Id. (internal citations omitted). In light the binding and analogous Eighth Circuit precedent cited
above, the Dixons’ argument that evidence of overvaluation is “not at issue in this case” is
rejected. Moreover, the Court finds the Dixons will not be prejudiced by the admission of such
evidence at trial because the Dixons will have the opportunity to rebut such evidence and
because Allstate has agreed to stipulate that the Dixons are entitled to recover the full amount
stated in the policy if the jury finds in the Dixons’ favor.
The Dixons further argue the expert disclosures should be stricken because Allstate’s
designated experts are not qualified to provide expert opinion on the valuation of the Dixons’
property. Allstate designated two experts to opine on value – the Howell County Assessor and
Robert Eckhart. The Dixons admit in their reply suggestions that, due to the absence of certain
information, “the Dixons cannot determine whether or not Allstate has laid even the minimum
foundation for designation of the Assessor and/or the Assessor’s records as valid expert
testimony/evidence.” In light of this statement, the Court finds any objection to the foundation
or qualifications of the County Assessor are better reserved for a later time. As to designated
expert Robert Eckhart, who is the former owner of the property, the Dixons argue that, while a
current owner can testify as an expert concerning the value of his/her property,2 there is no
authority that allows a previous owner to testify concerning the value of the property that he/she
used to own. Given the two month span between the time the Dixons purchased the property
from Mr. Eckhart and the time of the fire, the Court finds Mr. Eckhart’s opinion as to the value
of the property during the time that he owned it may be relevant and he is qualified to opine on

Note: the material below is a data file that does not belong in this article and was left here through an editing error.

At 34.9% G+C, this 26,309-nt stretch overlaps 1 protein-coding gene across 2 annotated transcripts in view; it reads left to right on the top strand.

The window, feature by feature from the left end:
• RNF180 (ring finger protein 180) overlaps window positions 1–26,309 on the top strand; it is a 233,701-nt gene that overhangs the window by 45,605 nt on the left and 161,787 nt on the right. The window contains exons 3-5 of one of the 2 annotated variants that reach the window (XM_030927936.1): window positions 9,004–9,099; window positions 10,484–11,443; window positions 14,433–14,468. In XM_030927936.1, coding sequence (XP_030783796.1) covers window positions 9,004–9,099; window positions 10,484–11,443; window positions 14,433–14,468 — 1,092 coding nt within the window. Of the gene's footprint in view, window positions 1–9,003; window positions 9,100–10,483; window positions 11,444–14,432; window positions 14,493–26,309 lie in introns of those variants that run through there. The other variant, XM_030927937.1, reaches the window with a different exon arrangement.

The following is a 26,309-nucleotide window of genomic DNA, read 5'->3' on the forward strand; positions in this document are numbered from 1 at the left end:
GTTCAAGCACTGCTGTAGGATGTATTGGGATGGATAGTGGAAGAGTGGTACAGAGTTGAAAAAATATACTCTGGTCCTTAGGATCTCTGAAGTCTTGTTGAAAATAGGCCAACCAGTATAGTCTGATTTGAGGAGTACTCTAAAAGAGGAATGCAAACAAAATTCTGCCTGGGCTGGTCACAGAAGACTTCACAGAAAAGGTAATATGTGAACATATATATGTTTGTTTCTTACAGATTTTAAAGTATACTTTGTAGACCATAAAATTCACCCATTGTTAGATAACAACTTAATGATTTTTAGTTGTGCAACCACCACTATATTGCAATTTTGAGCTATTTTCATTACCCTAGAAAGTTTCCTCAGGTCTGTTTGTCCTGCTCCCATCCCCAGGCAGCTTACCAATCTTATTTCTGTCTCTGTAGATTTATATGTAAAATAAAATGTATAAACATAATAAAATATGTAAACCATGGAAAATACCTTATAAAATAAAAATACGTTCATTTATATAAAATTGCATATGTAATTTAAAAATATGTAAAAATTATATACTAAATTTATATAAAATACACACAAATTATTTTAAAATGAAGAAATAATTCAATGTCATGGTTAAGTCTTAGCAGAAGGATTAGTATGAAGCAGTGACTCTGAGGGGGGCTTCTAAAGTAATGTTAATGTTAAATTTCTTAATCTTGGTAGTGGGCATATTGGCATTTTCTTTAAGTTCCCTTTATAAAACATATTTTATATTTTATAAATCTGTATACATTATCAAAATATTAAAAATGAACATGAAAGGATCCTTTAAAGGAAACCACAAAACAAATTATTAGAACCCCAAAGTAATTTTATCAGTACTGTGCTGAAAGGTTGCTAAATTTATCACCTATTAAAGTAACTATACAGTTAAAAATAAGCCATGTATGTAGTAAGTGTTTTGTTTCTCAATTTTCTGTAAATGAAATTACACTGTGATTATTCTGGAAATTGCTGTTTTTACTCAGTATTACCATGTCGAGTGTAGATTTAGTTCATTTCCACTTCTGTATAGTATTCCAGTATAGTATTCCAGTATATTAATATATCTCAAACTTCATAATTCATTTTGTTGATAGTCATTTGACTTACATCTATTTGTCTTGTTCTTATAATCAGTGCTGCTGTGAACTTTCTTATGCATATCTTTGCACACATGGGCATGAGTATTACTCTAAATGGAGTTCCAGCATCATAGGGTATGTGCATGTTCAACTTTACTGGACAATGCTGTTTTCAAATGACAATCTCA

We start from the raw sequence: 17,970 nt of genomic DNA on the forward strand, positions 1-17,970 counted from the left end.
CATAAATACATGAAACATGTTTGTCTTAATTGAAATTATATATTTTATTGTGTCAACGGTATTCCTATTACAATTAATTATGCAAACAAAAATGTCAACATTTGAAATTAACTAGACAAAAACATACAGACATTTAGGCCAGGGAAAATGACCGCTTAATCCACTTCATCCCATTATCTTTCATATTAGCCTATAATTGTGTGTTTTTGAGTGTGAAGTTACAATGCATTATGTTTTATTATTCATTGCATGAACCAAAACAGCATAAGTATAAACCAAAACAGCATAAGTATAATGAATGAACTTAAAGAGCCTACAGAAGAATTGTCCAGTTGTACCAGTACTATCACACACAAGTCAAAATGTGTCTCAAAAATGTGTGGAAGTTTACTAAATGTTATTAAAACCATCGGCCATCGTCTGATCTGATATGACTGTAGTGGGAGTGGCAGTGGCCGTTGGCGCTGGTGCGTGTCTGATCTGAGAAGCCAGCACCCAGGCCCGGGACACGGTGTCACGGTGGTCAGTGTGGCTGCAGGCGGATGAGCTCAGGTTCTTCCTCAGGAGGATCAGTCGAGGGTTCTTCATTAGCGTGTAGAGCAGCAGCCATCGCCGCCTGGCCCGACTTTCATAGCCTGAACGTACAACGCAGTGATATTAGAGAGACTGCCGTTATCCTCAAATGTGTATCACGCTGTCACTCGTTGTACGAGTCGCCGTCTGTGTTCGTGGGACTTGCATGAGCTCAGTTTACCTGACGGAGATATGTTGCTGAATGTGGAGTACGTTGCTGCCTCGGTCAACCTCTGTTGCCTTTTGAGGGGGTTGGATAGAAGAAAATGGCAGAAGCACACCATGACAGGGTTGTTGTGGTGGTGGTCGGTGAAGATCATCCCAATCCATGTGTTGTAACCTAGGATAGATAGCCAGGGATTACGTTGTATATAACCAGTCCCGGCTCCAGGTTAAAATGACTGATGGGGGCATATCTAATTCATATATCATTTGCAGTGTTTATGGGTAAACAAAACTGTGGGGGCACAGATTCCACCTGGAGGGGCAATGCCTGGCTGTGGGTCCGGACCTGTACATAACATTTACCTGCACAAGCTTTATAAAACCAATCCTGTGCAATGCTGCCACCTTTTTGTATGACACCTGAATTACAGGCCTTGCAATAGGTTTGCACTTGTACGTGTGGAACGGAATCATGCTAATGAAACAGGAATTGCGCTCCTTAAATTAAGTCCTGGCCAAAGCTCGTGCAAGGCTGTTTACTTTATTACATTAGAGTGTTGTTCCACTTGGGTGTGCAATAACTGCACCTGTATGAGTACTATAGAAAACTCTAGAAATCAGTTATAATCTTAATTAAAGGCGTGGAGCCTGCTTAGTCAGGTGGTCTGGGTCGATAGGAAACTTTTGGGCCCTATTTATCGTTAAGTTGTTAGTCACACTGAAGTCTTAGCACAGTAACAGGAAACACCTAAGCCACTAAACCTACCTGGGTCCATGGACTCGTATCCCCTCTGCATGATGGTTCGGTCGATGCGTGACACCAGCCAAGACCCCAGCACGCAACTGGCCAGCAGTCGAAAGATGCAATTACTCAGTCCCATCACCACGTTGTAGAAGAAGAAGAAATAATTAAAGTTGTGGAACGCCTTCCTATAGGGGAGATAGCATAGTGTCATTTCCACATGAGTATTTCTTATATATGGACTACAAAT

An Advisory Committee Note to Federal Rule of Evidence 702 states that “within the scope of the rule are not only
experts in the strictest sense of the word, e.g., physicians, physicists, and architects, but also the large group
sometimes called ‘skilled’ witnesses, such as bankers or landowners testifying to land values.”
that subject. The Court may reconsider such ruling in response to a more specific objection at or
before trial and upon the opportunity to review the specific testimony at issue.3
In sum, the Court finds evidence concerning the value of the property is admissible to
show the Dixons’ motive to commit arson fraud and Allstate is permitted to designate experts to
opine on that subject. At this time, the two non-retained experts disclosed by Allstate appear to
have adequate foundation and qualification to testify as experts. Based on the foregoing, the
Court cannot say at this time that Allstate’s experts should necessarily be stricken or that their
testimonies are inadmissible.
The Dixons may further submit objections to the specific
testimony of the designated experts through motions in limine or at trial.
IT IS SO ORDERED.
Dated: February 29, 2015
/s/ Douglas Harpool
UNITED STATES DISTRICT JUDGE
For example, the Court is not inclined to permit Mr. Eckhart to opine as an expert on the value and condition of the
property for the entire time period designated by Allstate, i.e. back to 2008. Moreover, the Court is not likely to find
the entire sales history of the property dating back to 2008 relevant, even assuming such sales history is relevant at
all. Such information appears to go well beyond the Dixon’s profit motive to commit arson fraud. Moreover, as
argued by Plaintiff, Allstate will need to provide good reason why Mr. Eckhart’s opinion differs from the sales price,
which is presumed to represent the fair market value at the time the property was sold to the Dixons.